Web Performance Monitoring: It keeps track of the online service's accessibility as well as other precise criteria. This category includes factors like page load times, knowledge transmission errors, loading errors, etc., that are tracked.
Application Performance Monitoring (APM): Mostly used for mobile apps, websites, and business applications, APM focuses on performance parameters that impact user experiences. It also includes the underlying infrastructure and dependencies of the application.
API Monitoring: With most modern applications using APIs, it’s critical to ensure that API resources are available, functional, and responsive. API monitoring gathers all the relevant metrics for API to ensure unhindered operations.
Real User Monitoring: Apps can perform differently in real-world scenarios compared to controlled environments. Real user monitoring gathers user interaction data and keeps you informed if the app performs the same way in both environments. It includes data around page load events, HTTP requests, application crashes, and more.
Security Monitoring: Any stakeholder who uses the program will have a very miserable day at work if it is exposed to a security threat. Any security blunder can result in the demise of your application, whether it's caused by old hardware, negligent users, malware, or outside service providers. In order to spot and notify about any anomaly, security monitoring keeps an eye on the flow of information and events.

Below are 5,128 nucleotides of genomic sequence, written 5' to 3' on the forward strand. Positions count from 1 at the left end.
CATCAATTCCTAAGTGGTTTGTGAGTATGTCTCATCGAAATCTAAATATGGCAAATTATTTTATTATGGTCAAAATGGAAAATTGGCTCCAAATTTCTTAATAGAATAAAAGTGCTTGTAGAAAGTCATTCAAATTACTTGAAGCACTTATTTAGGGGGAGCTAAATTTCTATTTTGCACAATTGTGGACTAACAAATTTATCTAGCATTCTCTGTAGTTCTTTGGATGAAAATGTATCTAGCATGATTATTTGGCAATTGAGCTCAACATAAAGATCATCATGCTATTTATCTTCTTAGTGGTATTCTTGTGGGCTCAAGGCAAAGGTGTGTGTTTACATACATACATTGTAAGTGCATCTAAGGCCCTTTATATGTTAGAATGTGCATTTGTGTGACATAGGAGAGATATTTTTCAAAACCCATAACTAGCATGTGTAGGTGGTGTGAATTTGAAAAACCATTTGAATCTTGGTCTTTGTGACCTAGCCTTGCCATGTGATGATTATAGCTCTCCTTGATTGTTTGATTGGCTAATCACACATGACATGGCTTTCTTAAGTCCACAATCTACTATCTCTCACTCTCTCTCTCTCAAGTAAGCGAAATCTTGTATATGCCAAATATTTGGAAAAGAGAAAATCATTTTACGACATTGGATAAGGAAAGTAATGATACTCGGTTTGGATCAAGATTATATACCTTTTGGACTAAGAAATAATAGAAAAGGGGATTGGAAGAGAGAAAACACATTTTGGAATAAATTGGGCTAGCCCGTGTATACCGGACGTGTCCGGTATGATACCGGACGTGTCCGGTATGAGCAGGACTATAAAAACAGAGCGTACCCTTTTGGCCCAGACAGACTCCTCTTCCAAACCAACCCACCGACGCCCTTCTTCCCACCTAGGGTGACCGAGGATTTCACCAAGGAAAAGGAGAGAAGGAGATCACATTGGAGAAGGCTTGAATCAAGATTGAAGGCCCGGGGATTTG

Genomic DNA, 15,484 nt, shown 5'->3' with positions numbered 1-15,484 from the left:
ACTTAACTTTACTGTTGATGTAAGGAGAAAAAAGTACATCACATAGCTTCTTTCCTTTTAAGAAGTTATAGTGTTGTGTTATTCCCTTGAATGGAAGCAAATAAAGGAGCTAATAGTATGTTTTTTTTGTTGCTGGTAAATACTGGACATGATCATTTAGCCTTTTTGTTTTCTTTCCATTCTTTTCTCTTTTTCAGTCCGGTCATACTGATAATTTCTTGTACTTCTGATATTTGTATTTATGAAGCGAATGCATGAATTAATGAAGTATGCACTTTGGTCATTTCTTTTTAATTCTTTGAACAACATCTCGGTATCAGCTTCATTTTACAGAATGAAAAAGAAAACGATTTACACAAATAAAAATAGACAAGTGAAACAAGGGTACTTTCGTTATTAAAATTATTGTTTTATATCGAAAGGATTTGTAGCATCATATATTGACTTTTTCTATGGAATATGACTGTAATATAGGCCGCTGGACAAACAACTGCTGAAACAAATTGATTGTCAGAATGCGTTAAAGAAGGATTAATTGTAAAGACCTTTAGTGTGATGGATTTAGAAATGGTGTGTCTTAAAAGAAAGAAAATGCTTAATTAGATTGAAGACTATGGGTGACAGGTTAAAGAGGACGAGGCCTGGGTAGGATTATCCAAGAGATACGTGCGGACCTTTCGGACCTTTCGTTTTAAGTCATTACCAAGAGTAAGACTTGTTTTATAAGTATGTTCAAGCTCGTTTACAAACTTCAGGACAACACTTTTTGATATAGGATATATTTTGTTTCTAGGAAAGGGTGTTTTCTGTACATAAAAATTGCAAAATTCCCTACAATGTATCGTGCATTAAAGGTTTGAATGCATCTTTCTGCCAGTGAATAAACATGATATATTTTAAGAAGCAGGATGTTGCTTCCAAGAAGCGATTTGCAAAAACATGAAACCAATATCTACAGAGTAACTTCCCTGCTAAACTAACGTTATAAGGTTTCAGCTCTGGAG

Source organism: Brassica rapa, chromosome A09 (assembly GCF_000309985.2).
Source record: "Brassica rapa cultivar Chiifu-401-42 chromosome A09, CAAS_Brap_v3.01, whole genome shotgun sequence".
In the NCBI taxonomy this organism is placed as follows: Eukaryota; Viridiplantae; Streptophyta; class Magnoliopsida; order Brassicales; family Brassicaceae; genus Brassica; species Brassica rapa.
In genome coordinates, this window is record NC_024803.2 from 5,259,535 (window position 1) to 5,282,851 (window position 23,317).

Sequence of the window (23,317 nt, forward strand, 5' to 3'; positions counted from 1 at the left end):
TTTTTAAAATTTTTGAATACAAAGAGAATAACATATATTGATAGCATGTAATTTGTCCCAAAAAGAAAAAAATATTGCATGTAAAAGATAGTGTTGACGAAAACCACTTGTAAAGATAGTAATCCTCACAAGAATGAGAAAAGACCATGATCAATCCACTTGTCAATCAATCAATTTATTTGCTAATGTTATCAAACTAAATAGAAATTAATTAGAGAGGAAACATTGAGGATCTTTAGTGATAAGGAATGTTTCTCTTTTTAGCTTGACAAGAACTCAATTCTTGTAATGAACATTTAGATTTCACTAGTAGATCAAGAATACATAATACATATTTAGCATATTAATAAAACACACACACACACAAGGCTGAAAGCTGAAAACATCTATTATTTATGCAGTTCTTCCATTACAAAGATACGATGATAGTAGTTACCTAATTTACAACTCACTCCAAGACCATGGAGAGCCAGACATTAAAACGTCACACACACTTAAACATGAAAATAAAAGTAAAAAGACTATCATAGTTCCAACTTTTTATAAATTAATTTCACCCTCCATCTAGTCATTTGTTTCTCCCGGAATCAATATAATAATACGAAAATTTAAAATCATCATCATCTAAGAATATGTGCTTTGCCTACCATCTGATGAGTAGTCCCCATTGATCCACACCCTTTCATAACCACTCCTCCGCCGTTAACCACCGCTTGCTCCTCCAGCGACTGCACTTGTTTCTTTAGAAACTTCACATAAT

Both observability and monitoring have essential but slightly different roles to play in your DevOps strategy. However, both are essential to protecting the security perimeter of your business from unauthorized users. Although observability and monitoring are frequently used to evaluate performance and health, they also help to keep your IT systems secure. By increasing observability throughout your IT infrastructure, you can resolve problems swiftly and reduce the attack surface by removing exploitable routes.
Additionally, logging can provide you with a more in-depth understanding of how your tech stack is used and can alert you to anomalies and unwanted access in advance. In this blog, we have highlighted the use cases for Observability and Monitoring. If you have any additional information, let us know in the comments below.
Published at DZone with permission of Hiren Dhaduk. See the original article here.